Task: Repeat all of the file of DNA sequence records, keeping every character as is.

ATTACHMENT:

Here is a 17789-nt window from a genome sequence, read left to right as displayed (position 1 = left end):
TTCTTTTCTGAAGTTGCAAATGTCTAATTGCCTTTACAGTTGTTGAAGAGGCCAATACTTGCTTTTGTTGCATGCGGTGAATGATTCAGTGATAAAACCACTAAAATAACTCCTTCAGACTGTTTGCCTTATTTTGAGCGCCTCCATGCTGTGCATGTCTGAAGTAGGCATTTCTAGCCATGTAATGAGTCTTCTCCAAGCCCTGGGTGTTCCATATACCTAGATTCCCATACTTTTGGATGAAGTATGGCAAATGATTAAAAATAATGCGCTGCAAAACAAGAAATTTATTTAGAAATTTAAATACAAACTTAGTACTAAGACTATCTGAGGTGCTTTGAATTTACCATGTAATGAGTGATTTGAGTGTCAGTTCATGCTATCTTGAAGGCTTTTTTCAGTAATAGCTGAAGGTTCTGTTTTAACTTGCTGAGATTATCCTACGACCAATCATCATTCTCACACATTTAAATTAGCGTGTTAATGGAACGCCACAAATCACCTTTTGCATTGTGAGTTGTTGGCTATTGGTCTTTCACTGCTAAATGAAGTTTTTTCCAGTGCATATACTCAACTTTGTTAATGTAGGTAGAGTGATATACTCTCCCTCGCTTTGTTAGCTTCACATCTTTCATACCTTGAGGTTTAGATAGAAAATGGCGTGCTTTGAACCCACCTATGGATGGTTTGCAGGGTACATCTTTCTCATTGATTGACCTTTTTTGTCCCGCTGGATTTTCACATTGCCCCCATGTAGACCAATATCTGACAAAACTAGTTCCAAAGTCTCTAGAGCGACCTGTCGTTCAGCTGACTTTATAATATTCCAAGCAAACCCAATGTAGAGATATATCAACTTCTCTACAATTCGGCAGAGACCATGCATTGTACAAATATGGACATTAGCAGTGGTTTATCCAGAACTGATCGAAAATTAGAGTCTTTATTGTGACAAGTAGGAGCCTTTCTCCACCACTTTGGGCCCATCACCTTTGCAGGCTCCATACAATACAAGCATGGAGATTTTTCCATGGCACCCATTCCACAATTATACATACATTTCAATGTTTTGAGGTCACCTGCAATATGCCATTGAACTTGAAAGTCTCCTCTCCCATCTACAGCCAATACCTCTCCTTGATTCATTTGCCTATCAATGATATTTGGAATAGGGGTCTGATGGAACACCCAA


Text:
Here is a 17789-nt window from a genome sequence, read left to right as displayed (position 1 = left end):
TTCTTTTCTGAAGTTGCAAATGTCTAATTGCCTTTACAGTTGTTGAAGAGGCCAATACTTGCTTTTGTTGCATGCGGTGAATGATTCAGTGATAAAACCACTAAAATAACTCCTTCAGACTGTTTGCCTTATTTTGAGCGCCTCCATGCTGTGCATGTCTGAAGTAGGCATTTCTAGCCATGTAATGAGTCTTCTCCAAGCCCTGGGTGTTCCATATACCTAGATTCCCATACTTTTGGATGAAGTATGGCAAATGATTAAAAATAATGCGCTGCAAAACAAGAAATTTATTTAGAAATTTAAATACAAACTTAGTACTAAGACTATCTGAGGTGCTTTGAATTTACCATGTAATGAGTGATTTGAGTGTCAGTTCATGCTATCTTGAAGGCTTTTTTCAGTAATAGCTGAAGGTTCTGTTTTAACTTGCTGAGATTATCCTACGACCAATCATCATTCTCACACATTTAAATTAGCGTGTTAATGGAACGCCACAAATCACCTTTTGCATTGTGAGTTGTTGGCTATTGGTCTTTCACTGCTAAATGAAGTTTTTTCCAGTGCATATACTCAACTTTGTTAATGTAGGTAGAGTGATATACTCTCCCTCGCTTTGTTAGCTTCACATCTTTCATACCTTGAGGTTTAGATAGAAAATGGCGTGCTTTGAACCCACCTATGGATGGTTTGCAGGGTACATCTTTCTCATTGATTGACCTTTTTTGTCCCGCTGGATTTTCACATTGCCCCCATGTAGACCAATATCTGACAAAACTAGTTCCAAAGTCTCTAGAGCGACCTGTCGTTCAGCTGACTTTATAATATTCCAAGCAAACCCAATGTAGAGATATATCAACTTCTCTACAATTCGGCAGAGACCATGCATTGTACAAATATGGACATTAGCAGTGGTTTATCCAGAACTGATCGAAAATTAGAGTCTTTATTGTGACAAGTAGGAGCCTTTCTCCACCACTTTGGGCCCATCACCTTTGCAGGCTCCATACAATACAAGCATGGAGATTTTTCCATGGCACCCATTCCACAATTATACATACATTTCAATGTTTTGAGGTCACCTGCAATATGCCATTGAACTTGAAAGTCTCCTCTCCCATCTACAGCCAATACCTCTCCTTGATTCATTTGCCTATCAATGATATTTGGAATAGGGGTCTGATGGAACACCCAA